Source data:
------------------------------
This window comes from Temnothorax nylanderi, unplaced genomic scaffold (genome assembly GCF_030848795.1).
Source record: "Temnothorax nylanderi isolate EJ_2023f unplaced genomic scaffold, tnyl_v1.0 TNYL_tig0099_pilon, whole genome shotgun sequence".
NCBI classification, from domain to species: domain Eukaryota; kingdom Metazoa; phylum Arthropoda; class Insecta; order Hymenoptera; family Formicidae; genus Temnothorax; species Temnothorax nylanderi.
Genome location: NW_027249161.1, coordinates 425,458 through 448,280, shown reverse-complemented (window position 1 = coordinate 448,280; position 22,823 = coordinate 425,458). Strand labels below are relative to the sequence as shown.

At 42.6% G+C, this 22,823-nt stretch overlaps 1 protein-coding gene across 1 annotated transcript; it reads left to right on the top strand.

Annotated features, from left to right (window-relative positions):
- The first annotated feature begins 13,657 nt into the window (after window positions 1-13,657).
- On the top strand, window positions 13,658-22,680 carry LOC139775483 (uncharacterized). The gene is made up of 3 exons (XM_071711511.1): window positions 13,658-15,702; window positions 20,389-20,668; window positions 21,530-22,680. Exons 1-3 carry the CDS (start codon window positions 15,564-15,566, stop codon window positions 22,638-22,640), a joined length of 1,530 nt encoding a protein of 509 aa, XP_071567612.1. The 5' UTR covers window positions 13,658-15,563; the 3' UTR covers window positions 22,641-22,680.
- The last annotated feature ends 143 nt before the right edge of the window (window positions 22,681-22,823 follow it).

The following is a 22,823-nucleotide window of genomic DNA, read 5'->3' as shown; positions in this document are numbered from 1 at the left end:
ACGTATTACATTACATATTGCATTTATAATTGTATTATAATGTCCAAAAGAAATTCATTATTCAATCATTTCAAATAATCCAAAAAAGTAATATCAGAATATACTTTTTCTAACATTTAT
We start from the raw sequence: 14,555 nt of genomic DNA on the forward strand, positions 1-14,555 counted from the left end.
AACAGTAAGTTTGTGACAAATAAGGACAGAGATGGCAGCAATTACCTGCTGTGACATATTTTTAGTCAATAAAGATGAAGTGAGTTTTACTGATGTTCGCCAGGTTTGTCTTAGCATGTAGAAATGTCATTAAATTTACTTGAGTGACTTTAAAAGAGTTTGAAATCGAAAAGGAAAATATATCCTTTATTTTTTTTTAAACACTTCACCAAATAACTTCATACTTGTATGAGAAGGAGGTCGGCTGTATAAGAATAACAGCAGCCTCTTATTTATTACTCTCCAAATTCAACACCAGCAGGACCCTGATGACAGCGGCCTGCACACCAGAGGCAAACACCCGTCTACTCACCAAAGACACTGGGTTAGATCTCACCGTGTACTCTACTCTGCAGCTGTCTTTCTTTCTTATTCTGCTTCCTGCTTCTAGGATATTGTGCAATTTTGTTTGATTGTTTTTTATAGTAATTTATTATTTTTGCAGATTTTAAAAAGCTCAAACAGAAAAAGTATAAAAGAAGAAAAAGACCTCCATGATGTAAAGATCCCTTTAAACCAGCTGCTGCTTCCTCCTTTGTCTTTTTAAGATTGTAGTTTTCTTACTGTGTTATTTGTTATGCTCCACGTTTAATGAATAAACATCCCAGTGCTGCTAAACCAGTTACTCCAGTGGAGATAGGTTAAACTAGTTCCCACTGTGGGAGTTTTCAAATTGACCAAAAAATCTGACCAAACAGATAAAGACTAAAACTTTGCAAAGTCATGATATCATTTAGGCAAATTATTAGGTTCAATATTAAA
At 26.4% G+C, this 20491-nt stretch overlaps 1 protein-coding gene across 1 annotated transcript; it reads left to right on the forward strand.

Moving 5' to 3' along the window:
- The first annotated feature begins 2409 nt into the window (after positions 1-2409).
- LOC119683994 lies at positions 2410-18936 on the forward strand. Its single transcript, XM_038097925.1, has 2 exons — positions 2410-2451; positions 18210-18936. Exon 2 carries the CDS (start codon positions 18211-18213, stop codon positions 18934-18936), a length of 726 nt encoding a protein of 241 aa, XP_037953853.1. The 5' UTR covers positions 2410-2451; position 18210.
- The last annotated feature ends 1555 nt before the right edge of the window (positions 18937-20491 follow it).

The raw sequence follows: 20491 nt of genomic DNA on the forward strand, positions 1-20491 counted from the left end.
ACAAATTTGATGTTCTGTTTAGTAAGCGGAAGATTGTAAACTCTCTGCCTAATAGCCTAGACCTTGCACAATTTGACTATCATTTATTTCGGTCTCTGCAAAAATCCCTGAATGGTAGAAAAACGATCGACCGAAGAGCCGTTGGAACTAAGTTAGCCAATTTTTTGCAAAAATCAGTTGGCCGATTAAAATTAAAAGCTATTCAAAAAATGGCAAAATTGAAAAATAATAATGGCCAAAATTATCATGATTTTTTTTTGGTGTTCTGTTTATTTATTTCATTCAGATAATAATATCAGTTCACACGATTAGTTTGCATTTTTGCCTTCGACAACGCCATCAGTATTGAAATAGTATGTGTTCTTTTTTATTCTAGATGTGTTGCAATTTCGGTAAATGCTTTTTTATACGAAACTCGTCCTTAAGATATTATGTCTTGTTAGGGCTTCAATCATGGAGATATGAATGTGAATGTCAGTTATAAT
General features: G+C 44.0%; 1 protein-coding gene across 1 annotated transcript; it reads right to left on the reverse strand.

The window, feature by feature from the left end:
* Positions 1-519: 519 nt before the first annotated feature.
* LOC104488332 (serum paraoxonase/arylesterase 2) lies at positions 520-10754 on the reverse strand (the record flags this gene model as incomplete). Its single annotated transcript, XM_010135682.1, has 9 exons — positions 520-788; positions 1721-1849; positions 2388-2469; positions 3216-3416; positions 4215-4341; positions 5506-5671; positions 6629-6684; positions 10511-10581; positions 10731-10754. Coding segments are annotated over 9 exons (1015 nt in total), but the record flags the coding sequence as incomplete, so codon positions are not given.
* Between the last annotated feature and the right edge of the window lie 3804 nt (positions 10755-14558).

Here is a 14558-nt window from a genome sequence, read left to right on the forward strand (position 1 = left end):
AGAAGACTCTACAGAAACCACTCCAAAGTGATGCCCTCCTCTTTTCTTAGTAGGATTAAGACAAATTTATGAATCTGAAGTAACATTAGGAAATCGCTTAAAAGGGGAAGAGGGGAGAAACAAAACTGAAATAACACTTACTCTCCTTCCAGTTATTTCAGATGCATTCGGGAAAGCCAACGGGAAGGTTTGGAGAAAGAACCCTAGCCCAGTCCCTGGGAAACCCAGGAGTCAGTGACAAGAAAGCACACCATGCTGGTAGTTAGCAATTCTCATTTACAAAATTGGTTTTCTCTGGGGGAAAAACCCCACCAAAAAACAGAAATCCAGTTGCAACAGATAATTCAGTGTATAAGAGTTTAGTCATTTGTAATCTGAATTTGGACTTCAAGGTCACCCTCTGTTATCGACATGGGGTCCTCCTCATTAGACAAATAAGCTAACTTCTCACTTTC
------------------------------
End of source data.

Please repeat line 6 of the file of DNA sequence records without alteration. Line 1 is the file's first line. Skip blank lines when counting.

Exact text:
Annotated features, from left to right (window-relative positions):